On October 11, Community Action Team, Inc. (CAT) in St. Helens hosted a gathering of local and state officials, planners, project funders, building professionals, and interested citizens to celebrate the ground breaking of the new 18th Street Development, a 16-unit multifamily affordable housing complex.
This long-awaited and now imminent housing solution will take shape on a small tract of land along 18th Street between Columbia Blvd. and St. Helens Street in St. Helens.
Owned and donated to the project by Columbia County Self-Help, Inc., the property is set to emerge as the address of sixteen 400-square-foot units, each tagged at a little over $100,000 for a total project cost of $1.633 million.
Self-Help, Inc. President, Nina Reed says that, while small in size, this number of available units will chip away at a big problem in Columbia County.
CAT Executive Director Dan Brown’s pointed remarks from the podium summed up the area’s present condition. “A recently completed housing study identified only 1,200 units of low-income affordable housing in Columbia County. The same study documented the current demand for an additional 1,900. That’s 1,900 more units required TODAY just to respond to the immediate needs of our most vulnerable population. That’s 160% more affordable units than are available right now in Columbia County.”
In 2016, former CAT director, Jim Tierney, submitted the funding application for 18th Street Development to Oregon Housing and Community Services (OHCS). Once on the drawing board, the collaborative efforts of key local and state individuals and entities advanced the project through the planning stages to its now near launch. A special thanks goes to HomeFirst Development (Fairview, OR), whose vision is to help mission-driven organizations build quality, affordable housing.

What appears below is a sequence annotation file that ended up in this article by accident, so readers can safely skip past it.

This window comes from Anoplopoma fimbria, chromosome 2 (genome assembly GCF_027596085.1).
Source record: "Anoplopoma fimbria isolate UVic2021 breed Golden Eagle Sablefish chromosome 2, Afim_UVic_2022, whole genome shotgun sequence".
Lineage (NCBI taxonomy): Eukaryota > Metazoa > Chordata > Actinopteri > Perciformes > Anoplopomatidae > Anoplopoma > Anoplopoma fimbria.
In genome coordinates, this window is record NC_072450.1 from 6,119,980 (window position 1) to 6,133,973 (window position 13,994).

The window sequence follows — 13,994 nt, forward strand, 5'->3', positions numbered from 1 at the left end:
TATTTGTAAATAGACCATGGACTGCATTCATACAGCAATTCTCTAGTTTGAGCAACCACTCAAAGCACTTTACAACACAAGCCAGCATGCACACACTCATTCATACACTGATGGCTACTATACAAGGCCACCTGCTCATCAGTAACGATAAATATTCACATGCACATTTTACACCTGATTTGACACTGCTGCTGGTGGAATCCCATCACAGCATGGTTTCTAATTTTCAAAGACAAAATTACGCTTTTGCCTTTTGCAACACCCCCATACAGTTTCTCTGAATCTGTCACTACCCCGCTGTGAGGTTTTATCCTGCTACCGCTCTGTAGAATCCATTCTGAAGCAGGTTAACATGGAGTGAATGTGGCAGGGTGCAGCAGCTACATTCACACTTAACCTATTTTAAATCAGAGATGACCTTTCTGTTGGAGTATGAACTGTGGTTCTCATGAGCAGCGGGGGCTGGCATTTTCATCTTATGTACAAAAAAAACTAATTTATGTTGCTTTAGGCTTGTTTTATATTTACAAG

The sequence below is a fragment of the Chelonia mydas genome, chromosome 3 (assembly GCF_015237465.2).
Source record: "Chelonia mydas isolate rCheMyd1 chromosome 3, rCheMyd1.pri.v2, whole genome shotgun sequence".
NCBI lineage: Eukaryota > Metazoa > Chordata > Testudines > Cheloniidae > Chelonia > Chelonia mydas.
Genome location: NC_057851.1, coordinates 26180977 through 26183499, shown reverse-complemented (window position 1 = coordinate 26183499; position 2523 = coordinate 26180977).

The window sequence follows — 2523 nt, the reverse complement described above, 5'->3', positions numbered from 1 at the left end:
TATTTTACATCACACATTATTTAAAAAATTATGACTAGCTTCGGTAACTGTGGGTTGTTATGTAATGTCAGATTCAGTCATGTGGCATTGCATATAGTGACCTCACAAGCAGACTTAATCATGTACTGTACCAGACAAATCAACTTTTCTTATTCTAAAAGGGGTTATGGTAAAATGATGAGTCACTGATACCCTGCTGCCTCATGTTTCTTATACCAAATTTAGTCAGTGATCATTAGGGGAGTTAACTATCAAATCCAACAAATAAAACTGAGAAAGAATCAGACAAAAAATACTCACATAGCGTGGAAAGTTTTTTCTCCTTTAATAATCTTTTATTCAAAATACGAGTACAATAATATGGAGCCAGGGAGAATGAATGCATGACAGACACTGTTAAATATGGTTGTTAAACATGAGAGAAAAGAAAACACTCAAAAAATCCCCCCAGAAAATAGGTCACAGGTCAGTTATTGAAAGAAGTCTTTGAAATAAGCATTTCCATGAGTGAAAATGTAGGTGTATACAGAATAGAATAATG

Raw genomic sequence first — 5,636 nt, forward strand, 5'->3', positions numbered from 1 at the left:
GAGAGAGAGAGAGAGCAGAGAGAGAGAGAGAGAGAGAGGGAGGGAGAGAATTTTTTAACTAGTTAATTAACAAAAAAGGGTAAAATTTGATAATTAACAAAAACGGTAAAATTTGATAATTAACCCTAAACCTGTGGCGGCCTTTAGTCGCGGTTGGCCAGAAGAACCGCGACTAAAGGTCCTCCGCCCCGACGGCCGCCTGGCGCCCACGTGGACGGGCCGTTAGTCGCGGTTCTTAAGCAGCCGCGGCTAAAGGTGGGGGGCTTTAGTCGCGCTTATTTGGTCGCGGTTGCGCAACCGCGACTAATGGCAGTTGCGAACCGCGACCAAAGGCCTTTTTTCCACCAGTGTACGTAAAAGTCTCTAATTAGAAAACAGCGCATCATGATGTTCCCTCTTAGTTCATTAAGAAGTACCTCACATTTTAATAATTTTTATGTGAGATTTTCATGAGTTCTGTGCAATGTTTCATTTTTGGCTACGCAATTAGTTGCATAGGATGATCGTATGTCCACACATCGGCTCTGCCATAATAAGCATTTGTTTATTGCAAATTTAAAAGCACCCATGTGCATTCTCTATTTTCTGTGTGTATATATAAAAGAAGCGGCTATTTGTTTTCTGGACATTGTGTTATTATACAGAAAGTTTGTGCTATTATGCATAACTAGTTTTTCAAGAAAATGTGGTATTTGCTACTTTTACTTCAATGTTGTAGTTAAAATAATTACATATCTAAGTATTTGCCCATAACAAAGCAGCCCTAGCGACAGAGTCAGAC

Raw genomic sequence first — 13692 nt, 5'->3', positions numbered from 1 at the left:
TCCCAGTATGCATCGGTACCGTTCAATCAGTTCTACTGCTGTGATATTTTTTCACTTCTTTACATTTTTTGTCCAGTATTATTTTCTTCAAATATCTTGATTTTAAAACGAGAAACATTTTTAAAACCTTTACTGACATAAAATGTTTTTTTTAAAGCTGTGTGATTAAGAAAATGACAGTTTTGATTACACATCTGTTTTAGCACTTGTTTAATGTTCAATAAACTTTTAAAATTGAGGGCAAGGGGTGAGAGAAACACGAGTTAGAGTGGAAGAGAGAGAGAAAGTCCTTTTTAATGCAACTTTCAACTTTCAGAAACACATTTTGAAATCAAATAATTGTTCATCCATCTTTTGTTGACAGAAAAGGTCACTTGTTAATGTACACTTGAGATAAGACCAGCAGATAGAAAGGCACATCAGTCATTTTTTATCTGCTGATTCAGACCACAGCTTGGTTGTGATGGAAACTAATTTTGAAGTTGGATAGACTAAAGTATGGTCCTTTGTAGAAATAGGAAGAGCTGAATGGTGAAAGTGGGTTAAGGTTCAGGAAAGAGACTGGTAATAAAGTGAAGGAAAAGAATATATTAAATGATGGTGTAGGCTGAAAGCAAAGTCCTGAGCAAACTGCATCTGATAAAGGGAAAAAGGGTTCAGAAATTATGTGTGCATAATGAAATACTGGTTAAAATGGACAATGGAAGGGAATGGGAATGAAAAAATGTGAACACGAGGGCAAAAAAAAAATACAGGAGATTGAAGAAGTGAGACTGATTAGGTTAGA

The first deposit in CAT’s 18th Street Development kitty came from Oregon Housing and Community Services’ LIFT fund (Local Innovation and Fast Track) in the amount of $608,000. A year later, Wauna Credit Union came through with a lending finance package that added $675,000 to the purse. Unfortunately, construction costs rose by $350,000 during that waiting period. Thanks to eleventh-hour intervention by State Senator Betsy Johnson and OHCS Director, Margaret Salazar, a grant from OHCS’s Mental Health Housing Fund came through to make up the difference.
The development is slated to be completed by June 2019, and fully occupied by August 2019.
Community Action Team